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Postby Guest » 12/06/05 09:32 AM

One must include Maury Leaf's whole close up act. I have written in another thread about Maury.

Goshman has been mentioned above and to this I add a hearty and resounding "amen".

Not close up but one that is probably the most engaging act I ever saw: Louis McCord's egg bag. Not in his role of Silent Mora but as himself. Made one wish he was your grandfather.

Come to think of it, these three performers had in common a knack of making the audience feel loved.
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Postby Pete Biro » 12/06/05 10:46 AM

Those that NAILED me...

Blackstone's Donkey production and Lady without a middle.

Harbin doing Zig Zag

Phoa's cut/restored handkerchief

Kaps' floating cork

Armando Lucero (all his stuff)

And the winner is.... JAY AND LEFTY
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Postby Kevin Fox » 12/06/05 11:35 AM

Where can we find the Decamp egg bag routine please if published.
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Postby Guest » 12/06/05 12:13 PM

Pat Pages "Three Shell Game" presentation is something to behold. I had the privilege to see him perform live in a magic shop, (Davenports, London). It humbles you.

"Absolutely Nuts" Bob Sheets, a close second.

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Postby Guest » 12/06/05 08:11 PM

Charlie Miller doing the Rice Bowls. Man, could he whistle! And then, he did the "Foriegn Countries' Card Trick", an absolutely hilarious routine, but only if it was Charlie doing it...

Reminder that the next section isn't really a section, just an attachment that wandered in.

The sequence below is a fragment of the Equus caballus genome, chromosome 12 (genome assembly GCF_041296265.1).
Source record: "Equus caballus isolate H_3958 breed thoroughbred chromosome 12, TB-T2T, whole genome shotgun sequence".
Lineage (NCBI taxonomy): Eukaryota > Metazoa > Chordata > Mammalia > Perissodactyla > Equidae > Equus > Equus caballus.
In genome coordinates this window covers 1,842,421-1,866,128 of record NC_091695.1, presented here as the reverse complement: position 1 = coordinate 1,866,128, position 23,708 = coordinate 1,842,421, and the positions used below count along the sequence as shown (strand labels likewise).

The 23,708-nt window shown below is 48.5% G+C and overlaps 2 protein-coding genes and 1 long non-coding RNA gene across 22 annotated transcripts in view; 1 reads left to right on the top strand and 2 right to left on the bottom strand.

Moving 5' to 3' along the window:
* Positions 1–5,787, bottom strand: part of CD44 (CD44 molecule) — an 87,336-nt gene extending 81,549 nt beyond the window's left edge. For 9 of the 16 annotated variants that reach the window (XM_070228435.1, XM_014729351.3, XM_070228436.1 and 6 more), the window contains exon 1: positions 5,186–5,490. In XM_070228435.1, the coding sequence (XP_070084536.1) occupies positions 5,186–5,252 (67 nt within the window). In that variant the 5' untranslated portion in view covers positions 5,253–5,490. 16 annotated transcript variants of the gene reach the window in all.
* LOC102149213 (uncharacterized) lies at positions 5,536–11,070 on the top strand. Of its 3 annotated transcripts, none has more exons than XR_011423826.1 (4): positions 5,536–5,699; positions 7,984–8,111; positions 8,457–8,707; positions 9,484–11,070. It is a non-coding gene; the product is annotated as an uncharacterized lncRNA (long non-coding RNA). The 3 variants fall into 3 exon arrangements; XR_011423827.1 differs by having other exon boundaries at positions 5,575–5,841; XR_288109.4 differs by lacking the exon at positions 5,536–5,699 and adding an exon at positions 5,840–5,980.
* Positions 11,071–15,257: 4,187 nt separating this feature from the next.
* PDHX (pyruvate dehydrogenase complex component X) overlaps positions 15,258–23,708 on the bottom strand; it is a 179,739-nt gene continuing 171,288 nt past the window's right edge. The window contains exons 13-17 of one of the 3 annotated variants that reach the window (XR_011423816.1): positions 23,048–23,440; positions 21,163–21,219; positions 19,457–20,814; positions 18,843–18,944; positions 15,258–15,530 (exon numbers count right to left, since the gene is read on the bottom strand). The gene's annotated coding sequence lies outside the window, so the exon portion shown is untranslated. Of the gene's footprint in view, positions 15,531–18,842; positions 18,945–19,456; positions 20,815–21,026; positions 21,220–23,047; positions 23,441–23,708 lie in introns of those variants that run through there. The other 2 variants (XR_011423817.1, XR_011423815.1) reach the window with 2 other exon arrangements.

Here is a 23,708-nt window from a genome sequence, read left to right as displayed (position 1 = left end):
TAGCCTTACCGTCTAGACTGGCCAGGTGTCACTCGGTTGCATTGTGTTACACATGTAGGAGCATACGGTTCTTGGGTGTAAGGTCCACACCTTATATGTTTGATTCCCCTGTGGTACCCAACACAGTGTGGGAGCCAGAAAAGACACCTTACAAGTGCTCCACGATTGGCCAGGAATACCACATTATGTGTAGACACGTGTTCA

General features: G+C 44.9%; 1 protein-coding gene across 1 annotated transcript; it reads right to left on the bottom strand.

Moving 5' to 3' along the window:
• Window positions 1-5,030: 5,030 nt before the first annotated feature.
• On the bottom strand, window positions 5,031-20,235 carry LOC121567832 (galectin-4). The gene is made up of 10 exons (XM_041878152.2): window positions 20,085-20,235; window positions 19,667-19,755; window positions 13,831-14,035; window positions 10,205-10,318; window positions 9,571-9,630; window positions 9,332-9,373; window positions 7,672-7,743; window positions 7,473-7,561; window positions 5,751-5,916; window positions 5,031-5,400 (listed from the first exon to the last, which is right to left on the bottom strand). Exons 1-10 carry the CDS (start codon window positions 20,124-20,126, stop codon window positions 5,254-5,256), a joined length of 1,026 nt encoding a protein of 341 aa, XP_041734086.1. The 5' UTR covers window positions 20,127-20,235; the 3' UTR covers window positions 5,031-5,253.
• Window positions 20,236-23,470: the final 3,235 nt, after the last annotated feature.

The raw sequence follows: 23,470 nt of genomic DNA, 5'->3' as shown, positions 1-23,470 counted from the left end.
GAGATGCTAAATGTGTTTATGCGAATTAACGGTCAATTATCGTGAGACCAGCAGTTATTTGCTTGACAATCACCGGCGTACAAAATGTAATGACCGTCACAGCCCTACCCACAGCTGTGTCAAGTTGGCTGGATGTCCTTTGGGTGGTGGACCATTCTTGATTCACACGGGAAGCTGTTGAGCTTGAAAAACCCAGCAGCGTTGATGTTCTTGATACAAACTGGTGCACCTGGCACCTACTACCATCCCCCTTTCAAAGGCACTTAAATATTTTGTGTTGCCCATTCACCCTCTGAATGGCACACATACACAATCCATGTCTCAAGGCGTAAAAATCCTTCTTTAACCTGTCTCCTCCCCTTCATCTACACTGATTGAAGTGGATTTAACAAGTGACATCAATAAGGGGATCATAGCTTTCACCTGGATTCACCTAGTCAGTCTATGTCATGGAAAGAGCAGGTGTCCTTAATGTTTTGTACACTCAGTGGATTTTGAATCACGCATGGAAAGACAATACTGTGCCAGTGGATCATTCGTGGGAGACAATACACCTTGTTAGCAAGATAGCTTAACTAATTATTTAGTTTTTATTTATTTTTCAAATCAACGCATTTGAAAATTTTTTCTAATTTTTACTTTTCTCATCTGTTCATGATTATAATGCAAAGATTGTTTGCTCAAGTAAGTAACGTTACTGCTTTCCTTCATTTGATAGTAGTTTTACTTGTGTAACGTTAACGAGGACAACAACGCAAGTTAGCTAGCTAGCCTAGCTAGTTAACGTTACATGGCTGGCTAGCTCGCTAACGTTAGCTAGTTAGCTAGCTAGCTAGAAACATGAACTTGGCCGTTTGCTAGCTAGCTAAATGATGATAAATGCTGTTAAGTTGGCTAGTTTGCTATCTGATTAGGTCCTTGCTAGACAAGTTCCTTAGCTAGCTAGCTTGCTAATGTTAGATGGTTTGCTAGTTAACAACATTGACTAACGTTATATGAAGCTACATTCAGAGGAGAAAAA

Slydini, doing the "Mystery of the Gold Pins" - I love his other stuff, but this was "engaging", as you put it. Tony made this an intimate trick, you felt like he was sharing a special moment with you...

Ron Bauer doing the Ring on Pencil, with The Gypsy's Curse - it's all of a piece, an intimate look (tongue-in-cheek) at one man's "cursed" luck, thru generations of his family. Bauer gets so much milage out of this it is just wondrous to watch...

"Buma" Burger doing, of all things, the "Passe Passe Bottles" for kids! He had a green pickle that lit up, and the kids all had to scream, "Buma, Buma, pickle in your ear!" to which he would respond by doing just that - sticking the damn thing in his ear! It lit up, and the magic happened! The faces of those kids were a joy to watch...

Mike Skinner, doing the "Jumping Gems", better known as "LIberace's Keys". Talk about taking an old turkey and making it turkey soup! Mike could make anything fun to watch, and this became a charming bit of "Vegas History" the way he did it. Also, his presentation of the "Sack's Dice Routine", done with big casino dice in front of his body, so it was visible for a change!

Best, PSC
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Postby Bill Duncan » 12/07/05 12:05 AM

Paul Harris, sitting on the lobby floor of the Clairmont Resort Hotel, barefoot, doing Tap Dancing Aces with someone else's deck.

New York Magic Symposium a couple of years back...
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Postby Richard Kaufman » 12/07/05 09:03 AM

A couple of years back? The last Symposium was in New York in 1987: 18 years ago!
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Postby Pete Biro » 12/07/05 09:56 AM